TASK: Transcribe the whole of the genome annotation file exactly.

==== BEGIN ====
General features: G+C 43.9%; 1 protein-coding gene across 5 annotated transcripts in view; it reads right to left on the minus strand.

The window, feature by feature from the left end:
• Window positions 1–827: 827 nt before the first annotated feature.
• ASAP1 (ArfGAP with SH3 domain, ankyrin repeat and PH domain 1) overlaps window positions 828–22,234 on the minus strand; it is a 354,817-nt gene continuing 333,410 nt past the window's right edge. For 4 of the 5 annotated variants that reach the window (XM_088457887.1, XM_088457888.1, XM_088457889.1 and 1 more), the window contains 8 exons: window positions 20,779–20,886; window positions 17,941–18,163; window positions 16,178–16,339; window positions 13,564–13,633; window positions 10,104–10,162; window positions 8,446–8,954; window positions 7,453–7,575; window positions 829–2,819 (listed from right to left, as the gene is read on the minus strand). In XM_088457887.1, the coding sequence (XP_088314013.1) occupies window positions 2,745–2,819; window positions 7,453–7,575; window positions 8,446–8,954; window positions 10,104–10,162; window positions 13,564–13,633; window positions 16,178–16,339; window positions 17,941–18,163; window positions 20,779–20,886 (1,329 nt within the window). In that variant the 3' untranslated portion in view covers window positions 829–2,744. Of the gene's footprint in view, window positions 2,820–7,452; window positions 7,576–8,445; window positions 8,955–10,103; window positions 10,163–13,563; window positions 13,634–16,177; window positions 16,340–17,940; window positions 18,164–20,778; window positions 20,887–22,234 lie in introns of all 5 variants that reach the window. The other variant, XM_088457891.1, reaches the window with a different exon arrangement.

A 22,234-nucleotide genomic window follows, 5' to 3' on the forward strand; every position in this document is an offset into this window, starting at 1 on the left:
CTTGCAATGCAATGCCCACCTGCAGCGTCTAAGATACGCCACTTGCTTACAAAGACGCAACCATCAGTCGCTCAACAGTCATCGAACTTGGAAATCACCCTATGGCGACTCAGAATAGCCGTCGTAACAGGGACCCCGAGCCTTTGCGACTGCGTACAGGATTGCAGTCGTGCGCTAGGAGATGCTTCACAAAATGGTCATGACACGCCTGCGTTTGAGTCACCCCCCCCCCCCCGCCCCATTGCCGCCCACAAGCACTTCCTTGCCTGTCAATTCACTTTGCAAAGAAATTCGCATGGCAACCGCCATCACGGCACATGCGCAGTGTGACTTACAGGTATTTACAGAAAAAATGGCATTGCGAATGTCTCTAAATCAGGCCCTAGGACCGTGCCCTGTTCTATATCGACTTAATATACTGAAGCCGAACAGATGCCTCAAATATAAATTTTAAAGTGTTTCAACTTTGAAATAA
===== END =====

General features: G+C 43.9%; 1 protein-coding gene across 5 annotated transcripts in view; it reads right to left on the minus strand.

The window, feature by feature from the left end:
• Window positions 1–827: 827 nt before the first annotated feature.
• ASAP1 (ArfGAP with SH3 domain, ankyrin repeat and PH domain 1) overlaps window positions 828–22,234 on the minus strand; it is a 354,817-nt gene continuing 333,410 nt past the window's right edge. For 4 of the 5 annotated variants that reach the window (XM_088457887.1, XM_088457888.1, XM_088457889.1 and 1 more), the window contains 8 exons: window positions 20,779–20,886; window positions 17,941–18,163; window positions 16,178–16,339; window positions 13,564–13,633; window positions 10,104–10,162; window positions 8,446–8,954; window positions 7,453–7,575; window positions 829–2,819 (listed from right to left, as the gene is read on the minus strand). In XM_088457887.1, the coding sequence (XP_088314013.1) occupies window positions 2,745–2,819; window positions 7,453–7,575; window positions 8,446–8,954; window positions 10,104–10,162; window positions 13,564–13,633; window positions 16,178–16,339; window positions 17,941–18,163; window positions 20,779–20,886 (1,329 nt within the window). In that variant the 3' untranslated portion in view covers window positions 829–2,744. Of the gene's footprint in view, window positions 2,820–7,452; window positions 7,576–8,445; window positions 8,955–10,103; window positions 10,163–13,563; window positions 13,634–16,177; window positions 16,340–17,940; window positions 18,164–20,778; window positions 20,887–22,234 lie in introns of all 5 variants that reach the window. The other variant, XM_088457891.1, reaches the window with a different exon arrangement.

A 22,234-nucleotide genomic window follows, 5' to 3' on the forward strand; every position in this document is an offset into this window, starting at 1 on the left:
CTTGCAATGCAATGCCCACCTGCAGCGTCTAAGATACGCCACTTGCTTACAAAGACGCAACCATCAGTCGCTCAACAGTCATCGAACTTGGAAATCACCCTATGGCGACTCAGAATAGCCGTCGTAACAGGGACCCCGAGCCTTTGCGACTGCGTACAGGATTGCAGTCGTGCGCTAGGAGATGCTTCACAAAATGGTCATGACACGCCTGCGTTTGAGTCACCCCCCCCCCCCCGCCCCATTGCCGCCCACAAGCACTTCCTTGCCTGTCAATTCACTTTGCAAAGAAATTCGCATGGCAACCGCCATCACGGCACATGCGCAGTGTGACTTACAGGTATTTACAGAAAAAATGGCATTGCGAATGTCTCTAAATCAGGCCCTAGGACCGTGCCCTGTTCTATATCGACTTAATATACTGAAGCCGAACAGATGCCTCAAATATAAATTTTAAAGTGTTTCAACTTTGAAATAA